Ricardo Belmar

Online consumer research has been a necessity because of the pandemic and while techniques have improved dramatically, there will still be a need to conduct research where consumers try out a physical product. That can’t be easily replicated with consistency in an online or virtual format, or by sending a product to consumers to try out themselves. I expect we’ll continue to see a mix of techniques used, but online methods will continue to be popular overall because it’s easier to scale than in-person. However both will still be needed in many cases to paint a complete research picture. The current spike will likely flatten out, much like the proportion of e-commerce spend vs store spend has done over the past year.

Di Di Chan

It’s a myth that digital will remain only online. Investing in digital is not wrong. Investing in only online digitization analysis is already falling behind. When Amazon and Alibaba came offline in 2017, they validated a new online-to-offline direction for the future of retail. For example, the fastest-growing retail technology during pandemic times is scan and go mobile checkout, which reached over 30 percent shopper adoption at top grocery locations after only a few years of rolling out. With more than two decades of market adoption, the pandemic only boosted e-commerce adoption in the grocery space in the high 20 percent.

Dr. Stephen Needel

It’s digital research, Di Di – see my comment to Jeff above.

Ryan Mathews
All research – including the very best ethnographic studies – is inherently biased, so the question is which approaches increase or decrease that bias. Digital research is cheap, popular, and – at the end of the day – of limited value. Focus groups on the other hand are more expensive, more cumbersome, and probably even less reliable. Good ethnography, and God knows there is more bad ethnographic work than good, is probably the best, but it is also the most expensive. Before we delve into debates over actual purchases versus intentionality, et al., – remembering that in most cases, all you are actually doing is measuring behavior within a forced choice set – let’s look at root cause problems associated with the methodologies. AI systems identify patterns in consumer behavior alright, but (so far at least) only within the programming biases they have built into their coding. Focus groups are rarely representative, often too eager to please or to have a forum in which to vent, intensely subjective, and dependent on the skill and biases… Read more »
Ken Morris

The pandemic has forced consultants to be more creative to ply our trade and as such has forced us to use digital tools to complete our engagements. We have found that in many ways tasks like qualitative research can be enhanced using techniques like video recording, automated transcription, search analytics and white boarding tools. We record all remote sessions, which we do not do for in-person meetings and now don’t have to rely on notes and memory. This is one of those items that won’t go away once we reach herd immunity, this is here to stay — and saving clients up to 20 percent in travel costs makes this that much more appealing to budget conscious retailers.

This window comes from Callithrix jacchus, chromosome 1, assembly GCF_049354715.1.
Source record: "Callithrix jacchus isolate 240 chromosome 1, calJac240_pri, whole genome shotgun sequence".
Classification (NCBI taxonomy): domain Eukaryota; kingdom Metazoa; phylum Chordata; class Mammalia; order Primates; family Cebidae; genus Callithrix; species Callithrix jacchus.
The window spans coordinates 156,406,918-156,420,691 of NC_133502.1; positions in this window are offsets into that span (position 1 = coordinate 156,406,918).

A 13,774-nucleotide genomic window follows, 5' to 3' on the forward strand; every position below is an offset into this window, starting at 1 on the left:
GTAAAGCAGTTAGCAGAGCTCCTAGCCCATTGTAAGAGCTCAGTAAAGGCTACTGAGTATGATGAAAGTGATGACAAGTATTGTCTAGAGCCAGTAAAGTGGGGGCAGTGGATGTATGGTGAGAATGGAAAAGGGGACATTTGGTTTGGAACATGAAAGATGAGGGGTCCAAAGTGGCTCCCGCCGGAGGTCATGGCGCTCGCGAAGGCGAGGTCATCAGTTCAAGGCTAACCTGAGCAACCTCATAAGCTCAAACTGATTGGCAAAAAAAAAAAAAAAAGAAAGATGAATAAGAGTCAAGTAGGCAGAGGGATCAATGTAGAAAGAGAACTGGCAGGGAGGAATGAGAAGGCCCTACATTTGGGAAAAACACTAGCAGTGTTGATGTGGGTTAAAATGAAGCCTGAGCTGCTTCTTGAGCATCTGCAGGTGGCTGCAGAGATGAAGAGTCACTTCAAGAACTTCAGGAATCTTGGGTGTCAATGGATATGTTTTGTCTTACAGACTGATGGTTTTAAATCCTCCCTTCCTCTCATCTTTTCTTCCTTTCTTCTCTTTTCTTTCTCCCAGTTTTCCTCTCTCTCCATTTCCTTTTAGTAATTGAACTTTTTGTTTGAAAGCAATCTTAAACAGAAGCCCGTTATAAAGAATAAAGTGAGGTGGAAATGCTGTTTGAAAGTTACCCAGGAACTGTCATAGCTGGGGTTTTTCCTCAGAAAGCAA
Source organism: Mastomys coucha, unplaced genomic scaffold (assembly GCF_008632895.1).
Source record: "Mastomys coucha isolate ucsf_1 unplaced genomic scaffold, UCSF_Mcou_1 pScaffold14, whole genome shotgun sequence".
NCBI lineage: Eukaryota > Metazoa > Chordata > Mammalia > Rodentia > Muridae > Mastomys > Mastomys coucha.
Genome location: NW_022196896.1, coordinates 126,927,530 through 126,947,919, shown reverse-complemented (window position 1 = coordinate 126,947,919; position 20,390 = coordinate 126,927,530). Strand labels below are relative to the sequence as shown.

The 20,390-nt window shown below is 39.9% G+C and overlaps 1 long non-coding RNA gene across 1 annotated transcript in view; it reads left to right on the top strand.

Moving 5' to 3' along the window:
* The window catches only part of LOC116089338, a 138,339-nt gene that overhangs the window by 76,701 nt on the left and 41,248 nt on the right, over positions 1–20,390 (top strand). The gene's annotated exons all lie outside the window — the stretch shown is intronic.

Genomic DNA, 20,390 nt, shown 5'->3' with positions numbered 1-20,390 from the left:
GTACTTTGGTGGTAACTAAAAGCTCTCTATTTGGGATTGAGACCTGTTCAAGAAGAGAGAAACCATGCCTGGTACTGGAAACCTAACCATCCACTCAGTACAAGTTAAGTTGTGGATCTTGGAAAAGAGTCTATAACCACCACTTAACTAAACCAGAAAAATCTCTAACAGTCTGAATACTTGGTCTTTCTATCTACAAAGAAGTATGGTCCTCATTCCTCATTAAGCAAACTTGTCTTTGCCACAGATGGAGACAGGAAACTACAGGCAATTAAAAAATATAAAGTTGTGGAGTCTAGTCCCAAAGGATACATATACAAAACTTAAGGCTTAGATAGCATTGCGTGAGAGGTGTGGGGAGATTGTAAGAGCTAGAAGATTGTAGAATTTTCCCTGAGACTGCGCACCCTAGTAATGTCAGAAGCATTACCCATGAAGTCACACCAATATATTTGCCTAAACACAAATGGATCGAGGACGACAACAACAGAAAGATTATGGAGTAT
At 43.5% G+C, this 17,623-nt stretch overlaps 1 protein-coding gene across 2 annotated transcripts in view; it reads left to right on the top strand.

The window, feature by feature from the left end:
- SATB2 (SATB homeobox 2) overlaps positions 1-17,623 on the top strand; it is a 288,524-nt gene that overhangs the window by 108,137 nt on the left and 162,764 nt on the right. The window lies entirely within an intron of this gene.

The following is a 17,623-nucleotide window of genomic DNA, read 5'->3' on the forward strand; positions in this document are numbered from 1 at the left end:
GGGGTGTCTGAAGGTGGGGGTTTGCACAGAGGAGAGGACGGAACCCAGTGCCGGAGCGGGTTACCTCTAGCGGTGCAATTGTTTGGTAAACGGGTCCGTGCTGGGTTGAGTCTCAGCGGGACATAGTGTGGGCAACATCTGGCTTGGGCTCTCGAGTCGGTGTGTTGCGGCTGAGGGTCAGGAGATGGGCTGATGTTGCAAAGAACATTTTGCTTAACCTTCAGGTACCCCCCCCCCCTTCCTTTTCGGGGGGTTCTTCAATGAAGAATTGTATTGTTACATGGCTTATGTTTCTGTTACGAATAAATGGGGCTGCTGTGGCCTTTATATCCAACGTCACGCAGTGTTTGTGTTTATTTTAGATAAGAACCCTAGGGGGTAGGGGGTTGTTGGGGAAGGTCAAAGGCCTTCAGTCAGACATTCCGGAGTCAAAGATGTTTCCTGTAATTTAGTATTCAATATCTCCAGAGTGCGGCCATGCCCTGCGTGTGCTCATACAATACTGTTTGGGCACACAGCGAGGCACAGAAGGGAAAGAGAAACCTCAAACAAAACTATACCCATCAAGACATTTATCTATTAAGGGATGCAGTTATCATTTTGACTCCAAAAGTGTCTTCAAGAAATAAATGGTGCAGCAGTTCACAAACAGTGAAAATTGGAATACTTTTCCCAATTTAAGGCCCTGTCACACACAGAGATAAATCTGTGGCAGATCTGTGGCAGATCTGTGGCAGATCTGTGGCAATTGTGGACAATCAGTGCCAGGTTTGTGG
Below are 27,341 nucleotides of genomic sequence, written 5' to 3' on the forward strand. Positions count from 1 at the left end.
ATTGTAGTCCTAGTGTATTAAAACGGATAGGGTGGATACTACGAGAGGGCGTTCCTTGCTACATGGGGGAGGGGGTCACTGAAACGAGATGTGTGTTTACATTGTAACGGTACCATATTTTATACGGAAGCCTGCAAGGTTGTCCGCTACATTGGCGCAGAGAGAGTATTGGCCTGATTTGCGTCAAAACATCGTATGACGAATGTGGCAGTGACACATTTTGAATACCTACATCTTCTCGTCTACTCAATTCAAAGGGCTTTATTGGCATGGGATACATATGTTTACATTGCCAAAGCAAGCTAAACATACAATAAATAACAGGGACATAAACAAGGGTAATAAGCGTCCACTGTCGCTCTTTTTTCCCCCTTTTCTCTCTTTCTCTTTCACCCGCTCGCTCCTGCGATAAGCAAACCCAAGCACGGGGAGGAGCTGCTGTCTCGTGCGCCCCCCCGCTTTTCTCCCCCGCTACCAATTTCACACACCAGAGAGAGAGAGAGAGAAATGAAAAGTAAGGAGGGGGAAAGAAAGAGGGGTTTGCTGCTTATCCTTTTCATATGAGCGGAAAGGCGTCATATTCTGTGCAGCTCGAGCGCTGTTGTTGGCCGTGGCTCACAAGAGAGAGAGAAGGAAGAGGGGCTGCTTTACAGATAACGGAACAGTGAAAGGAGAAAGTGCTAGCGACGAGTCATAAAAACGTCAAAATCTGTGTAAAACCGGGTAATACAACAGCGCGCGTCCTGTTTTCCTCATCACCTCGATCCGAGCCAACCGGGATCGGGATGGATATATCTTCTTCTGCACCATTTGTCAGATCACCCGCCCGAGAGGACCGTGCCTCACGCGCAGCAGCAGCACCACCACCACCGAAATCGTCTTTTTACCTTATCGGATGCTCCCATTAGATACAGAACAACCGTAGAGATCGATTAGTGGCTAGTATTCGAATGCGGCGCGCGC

Cynthia Holcomb

The trend to qualitative online research presupposes the intimate future of Ai-enabled, multi-dimensional processing of online human inputs to solve for “implicit” human outputs. In other words, consumer research insights discovered by an algorithm programmed to solve for complex, multi-dimensional, hidden consumer insights versus the age-old linear subjectivity of human-enabled consumer insights. Ai enabled, online consumer research allows brands and marketers to move past the previous methods and systems solving mainly for manually enabled “explicit” outcomes which are now expiring, in a digital-only world.

Kim DeCarlis

Digital research solutions simplify and accelerate the ability for retailers and brands to get answers to questions that help them better serve their consumers and grow their businesses. But they may also benefit from the social media effect: the willingness of people to be more brutally honest about their impressions from the relative anonymity of a keyboard rather than an in-person discussion. That said, it will be important to maintain a balanced approach to research moving forward, using in-person where the topic is more organic and fluid, requiring a conversation, supplemented with digital where the topic is more discrete.

Rachelle King

The advantages of digital research solutions are relative. If cost savings on travel and risk/liability mitigation are important, then digital research solutions are perhaps more advantageous. However, if you just look at it as: we’re in the middle of a global pandemic, social distancing is a thing and nearly everyone is already stuck at home; it seems digital research is not only advantageous but also the only logical solution, for now. Notwithstanding the tactical/sensorial research that may benefit more from in-person gatherings, it’s hard to find cons against digital research solutions. I would expect this is just one more pandemic-accelerated behavior that will stick around post-pandemic.

"Digital research is the better option because it measures behavior, not intent."

Take Our Instant Poll

What’s the likelihood that in-person qualitative research methods will see significantly less use after the pandemic compared to before the crisis?

View Results

Loading ... Loading ...